Bangui itself is full of men in uniform. Peacekeepers in their distinctive light-blue helmets, soldiers in threadbare fatigues and red berets, the navy-clad gendarmerie. The rebels in the city, holed up mostly in the Muslim quarter, tend to keep a lower profile.
Also in uniform are members of the various branches of the Central African Boy Scouts movement. They look familiar, with their short-sleeve khaki shirts and shorts, long socks and neatly tied neckerchiefs, and can often be spotted strolling in small groups along the capital’s leafy streets. Look carefully and you can see the merit badges on their sleeves: for woodwork, for cooking, for navigating.
There are a lot of scouts in the CAR — about 20 000, according to scout leaders, but the conflict makes it difficult to be precise about this or any other statistic (by contrast, there are 14 787 UN peacekeepers).
The scouts are represented in all 16 provinces and in almost every church diocese. This makes the scout movement larger in both size and national footprint than any single armed group. Because of its rigid hierarchical structure, it has survived the onslaught of the civil war and is one of only a handful of national institutions — the Catholic Church is another — about which it is reasonable to assume that a decision made in Bangui can be implemented elsewhere in the country. The same cannot be said for any government ministry.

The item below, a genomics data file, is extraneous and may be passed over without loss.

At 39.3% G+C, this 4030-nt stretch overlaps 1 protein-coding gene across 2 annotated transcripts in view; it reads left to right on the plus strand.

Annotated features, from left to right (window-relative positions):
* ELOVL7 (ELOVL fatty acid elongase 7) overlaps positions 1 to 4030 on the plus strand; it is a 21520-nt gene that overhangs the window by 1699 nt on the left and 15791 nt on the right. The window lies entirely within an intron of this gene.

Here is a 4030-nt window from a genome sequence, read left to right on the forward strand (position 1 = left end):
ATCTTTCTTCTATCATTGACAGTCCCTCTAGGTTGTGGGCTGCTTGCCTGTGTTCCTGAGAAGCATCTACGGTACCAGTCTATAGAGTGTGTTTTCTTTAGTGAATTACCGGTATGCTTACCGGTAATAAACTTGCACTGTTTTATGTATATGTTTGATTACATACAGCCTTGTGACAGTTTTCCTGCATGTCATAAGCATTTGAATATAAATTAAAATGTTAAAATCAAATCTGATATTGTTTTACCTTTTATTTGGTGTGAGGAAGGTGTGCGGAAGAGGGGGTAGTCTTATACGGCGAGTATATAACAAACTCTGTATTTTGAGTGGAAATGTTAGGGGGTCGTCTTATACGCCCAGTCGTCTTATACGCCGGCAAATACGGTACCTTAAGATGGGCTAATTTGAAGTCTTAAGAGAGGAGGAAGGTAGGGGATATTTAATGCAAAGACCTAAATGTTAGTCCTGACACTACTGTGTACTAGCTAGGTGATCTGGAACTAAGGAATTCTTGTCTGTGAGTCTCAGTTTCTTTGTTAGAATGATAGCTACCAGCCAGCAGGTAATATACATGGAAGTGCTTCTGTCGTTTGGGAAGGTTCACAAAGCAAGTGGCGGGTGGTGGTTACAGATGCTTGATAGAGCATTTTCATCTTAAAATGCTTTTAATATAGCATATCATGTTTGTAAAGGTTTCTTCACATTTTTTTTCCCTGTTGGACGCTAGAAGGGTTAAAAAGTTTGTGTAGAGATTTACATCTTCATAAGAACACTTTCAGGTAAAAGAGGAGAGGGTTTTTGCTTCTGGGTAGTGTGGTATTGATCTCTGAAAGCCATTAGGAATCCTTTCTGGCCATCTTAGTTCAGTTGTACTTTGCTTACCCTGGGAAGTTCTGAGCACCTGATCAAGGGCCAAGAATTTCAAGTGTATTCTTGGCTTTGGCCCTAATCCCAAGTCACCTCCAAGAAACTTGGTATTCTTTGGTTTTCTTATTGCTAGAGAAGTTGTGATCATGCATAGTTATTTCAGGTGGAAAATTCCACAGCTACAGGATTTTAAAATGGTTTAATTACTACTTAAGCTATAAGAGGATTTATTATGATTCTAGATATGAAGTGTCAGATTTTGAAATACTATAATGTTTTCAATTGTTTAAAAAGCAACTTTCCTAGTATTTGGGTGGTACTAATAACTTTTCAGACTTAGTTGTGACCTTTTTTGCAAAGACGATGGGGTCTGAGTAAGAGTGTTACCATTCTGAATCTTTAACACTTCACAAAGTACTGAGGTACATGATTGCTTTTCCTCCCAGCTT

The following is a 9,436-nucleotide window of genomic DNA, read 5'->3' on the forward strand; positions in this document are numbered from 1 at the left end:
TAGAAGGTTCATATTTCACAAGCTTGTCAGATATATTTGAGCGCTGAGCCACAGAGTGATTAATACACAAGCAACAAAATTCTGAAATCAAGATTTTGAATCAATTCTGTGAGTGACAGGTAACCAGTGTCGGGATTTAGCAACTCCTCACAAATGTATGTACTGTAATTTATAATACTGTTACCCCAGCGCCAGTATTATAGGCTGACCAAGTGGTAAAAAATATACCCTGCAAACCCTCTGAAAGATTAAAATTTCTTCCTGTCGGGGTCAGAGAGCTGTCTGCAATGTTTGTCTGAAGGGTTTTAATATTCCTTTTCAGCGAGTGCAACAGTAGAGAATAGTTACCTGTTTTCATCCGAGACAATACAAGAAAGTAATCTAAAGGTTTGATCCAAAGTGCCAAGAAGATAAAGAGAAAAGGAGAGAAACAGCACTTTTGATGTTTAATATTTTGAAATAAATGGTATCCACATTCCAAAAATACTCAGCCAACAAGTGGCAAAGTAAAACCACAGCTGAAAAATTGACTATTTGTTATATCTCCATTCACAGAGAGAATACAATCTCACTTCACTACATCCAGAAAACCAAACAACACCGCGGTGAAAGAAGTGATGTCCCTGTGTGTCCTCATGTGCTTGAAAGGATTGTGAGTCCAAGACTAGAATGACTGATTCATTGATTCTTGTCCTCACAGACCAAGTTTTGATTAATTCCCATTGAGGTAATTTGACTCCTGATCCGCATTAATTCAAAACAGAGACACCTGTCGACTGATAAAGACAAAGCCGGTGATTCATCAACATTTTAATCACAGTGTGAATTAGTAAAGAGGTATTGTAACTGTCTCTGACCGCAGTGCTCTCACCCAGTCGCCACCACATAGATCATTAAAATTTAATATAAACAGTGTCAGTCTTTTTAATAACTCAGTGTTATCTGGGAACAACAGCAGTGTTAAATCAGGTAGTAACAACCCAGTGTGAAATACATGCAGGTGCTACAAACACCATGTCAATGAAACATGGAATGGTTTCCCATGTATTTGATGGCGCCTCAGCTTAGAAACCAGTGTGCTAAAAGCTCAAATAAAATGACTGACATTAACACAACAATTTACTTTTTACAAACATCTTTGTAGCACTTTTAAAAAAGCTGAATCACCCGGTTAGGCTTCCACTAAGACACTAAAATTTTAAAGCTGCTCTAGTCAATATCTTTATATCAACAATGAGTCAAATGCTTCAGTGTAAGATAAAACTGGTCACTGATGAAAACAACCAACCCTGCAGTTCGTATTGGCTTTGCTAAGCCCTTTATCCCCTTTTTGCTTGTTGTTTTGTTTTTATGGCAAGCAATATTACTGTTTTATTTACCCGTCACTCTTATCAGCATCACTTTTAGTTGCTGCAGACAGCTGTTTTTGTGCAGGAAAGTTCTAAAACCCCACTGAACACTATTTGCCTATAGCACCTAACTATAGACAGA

The resilience of the country’s scouts may be traced back to the movement’s long — albeit controversial — history in the region. After Sir Robert Baden-Powell founded the movement in 1908, imperial powers were quick to appreciate how influential it could be as a mechanism of control in their colonial outposts. Central Africa was a testing ground.
According to historian Timothy Parsons: “In the 1920s, Baptist missionaries at Yakusu in the Belgian Congo tried to substitute scouting for secret male initiation ceremonies, which they considered morally unacceptable, while Roman Catholic missionary educators sought to use the movement to train ‘Christian knights’, who would assist them in converting the wider African population in the colony. Across the Congo River in Brazzaville, French authorities similarly expected scouting to train a moral African elite that would exert a positive influence on the rest of colonial society.”